There is both a biological and environmental component to the neural substrates for various forms of psychopathology. Brain dysfunction itself not only constitutes a formidable liability to psychopathology, but also has an impact on environmental and social responses to the individual, compounding the risk for an adverse outcome. Environmental conditions, such as social and physical stimulus deprivation, poverty, traumatic stress, and prenatal drug exposure, can further compromise brain function in the context of existing liabilities. The relationship between genetic and environmental processes is interactive, fluid, and cumulative in their ability to influence an individual's developmental trajectory and alter subsequent behavioral outcomes. Given the codependent relationship between these processes, brain function is now believed to be malleable via manipulations of the environment in ways that may decrease liability for psychopathology. Research that explores these relationships and ways in which interventions can redirect this developmental track may substantially advance both the science and practice of prevention. Studies attempting to isolate the neurobiological effects of socioenvironmental factors are reviewed, implications for intervention strategies are discussed, and a future research agenda is proposed to provide greater insight into specific brain-environment relationships. Armed with this knowledge, prevention scientists may eventually design programs that directly target these effects to reverse or attenuate negative outcomes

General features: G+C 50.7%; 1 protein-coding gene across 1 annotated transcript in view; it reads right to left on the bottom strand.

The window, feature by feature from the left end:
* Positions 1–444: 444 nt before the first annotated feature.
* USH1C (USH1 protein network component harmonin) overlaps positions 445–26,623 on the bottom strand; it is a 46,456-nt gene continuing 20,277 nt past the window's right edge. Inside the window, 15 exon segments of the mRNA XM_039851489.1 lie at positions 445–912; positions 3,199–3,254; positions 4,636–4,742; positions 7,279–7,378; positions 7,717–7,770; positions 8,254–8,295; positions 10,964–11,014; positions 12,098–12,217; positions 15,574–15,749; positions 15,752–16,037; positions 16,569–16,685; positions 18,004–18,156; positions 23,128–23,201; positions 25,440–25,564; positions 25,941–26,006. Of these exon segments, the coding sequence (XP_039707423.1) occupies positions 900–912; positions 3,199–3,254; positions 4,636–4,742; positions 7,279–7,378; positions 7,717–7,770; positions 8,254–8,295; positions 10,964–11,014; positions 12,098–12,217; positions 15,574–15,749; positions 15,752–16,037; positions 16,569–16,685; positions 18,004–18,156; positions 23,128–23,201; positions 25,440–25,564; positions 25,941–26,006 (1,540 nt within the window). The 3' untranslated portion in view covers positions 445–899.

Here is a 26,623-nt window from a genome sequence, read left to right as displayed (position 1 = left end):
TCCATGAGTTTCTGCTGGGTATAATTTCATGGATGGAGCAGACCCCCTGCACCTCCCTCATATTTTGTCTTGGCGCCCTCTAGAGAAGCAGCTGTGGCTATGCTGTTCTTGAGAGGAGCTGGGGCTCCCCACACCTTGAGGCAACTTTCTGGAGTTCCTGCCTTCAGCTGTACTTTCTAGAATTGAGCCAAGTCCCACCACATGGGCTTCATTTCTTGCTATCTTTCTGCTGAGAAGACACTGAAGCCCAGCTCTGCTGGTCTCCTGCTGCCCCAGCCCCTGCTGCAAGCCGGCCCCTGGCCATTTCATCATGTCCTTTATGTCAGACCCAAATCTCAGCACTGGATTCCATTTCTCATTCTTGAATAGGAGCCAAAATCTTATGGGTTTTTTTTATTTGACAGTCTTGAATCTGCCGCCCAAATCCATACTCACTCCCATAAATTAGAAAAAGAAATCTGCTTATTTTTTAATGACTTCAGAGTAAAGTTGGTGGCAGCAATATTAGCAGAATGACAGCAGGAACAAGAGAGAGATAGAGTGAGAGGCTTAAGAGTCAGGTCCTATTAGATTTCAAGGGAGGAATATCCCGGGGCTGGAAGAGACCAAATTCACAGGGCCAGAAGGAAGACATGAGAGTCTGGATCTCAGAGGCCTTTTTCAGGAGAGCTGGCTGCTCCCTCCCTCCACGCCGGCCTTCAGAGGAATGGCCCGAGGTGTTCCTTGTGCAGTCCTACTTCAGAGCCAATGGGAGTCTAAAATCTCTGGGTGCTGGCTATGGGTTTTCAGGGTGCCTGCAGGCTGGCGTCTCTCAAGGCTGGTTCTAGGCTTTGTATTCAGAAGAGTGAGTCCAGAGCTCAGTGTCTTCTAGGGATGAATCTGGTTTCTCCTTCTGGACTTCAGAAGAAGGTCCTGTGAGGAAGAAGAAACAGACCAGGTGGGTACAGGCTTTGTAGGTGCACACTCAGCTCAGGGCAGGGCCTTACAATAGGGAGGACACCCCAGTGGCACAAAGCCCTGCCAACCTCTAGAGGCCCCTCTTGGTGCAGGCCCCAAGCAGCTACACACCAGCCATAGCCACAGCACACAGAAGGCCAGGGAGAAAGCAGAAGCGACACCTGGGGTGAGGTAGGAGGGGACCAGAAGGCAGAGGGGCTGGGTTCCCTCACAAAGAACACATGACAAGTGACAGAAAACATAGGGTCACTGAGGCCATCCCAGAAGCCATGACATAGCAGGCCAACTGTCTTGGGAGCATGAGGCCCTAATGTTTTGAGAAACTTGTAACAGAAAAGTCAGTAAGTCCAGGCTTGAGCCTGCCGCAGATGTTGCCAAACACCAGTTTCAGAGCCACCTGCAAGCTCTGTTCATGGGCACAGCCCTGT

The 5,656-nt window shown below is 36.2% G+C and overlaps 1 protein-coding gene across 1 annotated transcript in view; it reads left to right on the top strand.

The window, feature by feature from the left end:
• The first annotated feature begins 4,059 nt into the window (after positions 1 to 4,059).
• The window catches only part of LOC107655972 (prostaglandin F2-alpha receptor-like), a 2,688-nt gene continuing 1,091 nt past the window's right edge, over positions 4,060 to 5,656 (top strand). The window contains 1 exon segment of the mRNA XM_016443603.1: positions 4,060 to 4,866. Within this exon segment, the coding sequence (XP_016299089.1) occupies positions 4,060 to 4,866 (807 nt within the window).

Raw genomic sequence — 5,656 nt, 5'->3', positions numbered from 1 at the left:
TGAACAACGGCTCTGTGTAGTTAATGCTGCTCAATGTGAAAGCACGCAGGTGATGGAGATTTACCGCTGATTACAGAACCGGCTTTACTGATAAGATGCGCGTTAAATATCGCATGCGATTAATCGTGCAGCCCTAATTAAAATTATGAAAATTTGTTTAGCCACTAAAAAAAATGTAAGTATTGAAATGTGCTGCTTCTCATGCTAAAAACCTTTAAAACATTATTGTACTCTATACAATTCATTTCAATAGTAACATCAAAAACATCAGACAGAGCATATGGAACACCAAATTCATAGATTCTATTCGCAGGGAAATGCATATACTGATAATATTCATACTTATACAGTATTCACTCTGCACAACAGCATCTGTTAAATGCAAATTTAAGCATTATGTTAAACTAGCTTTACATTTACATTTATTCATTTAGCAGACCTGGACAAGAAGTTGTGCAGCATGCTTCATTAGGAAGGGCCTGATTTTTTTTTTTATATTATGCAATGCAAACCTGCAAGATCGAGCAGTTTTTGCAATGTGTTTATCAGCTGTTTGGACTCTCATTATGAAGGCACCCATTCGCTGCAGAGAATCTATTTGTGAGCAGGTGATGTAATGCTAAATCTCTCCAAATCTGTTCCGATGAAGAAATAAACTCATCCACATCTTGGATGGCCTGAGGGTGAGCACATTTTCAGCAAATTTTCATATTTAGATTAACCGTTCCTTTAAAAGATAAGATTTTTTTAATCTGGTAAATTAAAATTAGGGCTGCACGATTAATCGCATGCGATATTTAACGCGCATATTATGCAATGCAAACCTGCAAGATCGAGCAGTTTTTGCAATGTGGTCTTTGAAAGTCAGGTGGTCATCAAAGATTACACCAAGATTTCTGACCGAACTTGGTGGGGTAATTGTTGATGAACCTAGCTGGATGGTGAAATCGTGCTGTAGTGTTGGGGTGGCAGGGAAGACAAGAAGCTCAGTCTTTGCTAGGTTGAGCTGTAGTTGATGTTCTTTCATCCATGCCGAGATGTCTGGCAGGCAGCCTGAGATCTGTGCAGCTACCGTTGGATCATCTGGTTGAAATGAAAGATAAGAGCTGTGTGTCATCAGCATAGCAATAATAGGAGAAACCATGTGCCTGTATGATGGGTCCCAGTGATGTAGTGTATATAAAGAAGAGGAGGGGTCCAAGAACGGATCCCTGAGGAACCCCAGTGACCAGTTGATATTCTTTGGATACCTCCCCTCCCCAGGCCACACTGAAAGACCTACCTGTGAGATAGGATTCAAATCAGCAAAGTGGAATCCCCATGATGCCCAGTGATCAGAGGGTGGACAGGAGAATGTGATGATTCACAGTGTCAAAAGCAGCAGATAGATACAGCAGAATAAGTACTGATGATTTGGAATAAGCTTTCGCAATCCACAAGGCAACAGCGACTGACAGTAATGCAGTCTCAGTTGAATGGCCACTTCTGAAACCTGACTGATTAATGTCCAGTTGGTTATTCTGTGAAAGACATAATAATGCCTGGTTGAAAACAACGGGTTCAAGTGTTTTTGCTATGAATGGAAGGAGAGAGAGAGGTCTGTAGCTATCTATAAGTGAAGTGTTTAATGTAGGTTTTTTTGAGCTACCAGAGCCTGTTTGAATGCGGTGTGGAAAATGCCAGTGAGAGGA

The importance of neurobiological research to the prevention of psychopathology
Fishbein Launse, D. (2000). The importance of neurobiological research to the prevention of psychopathology. Prevention Science, 1(2), 89-106.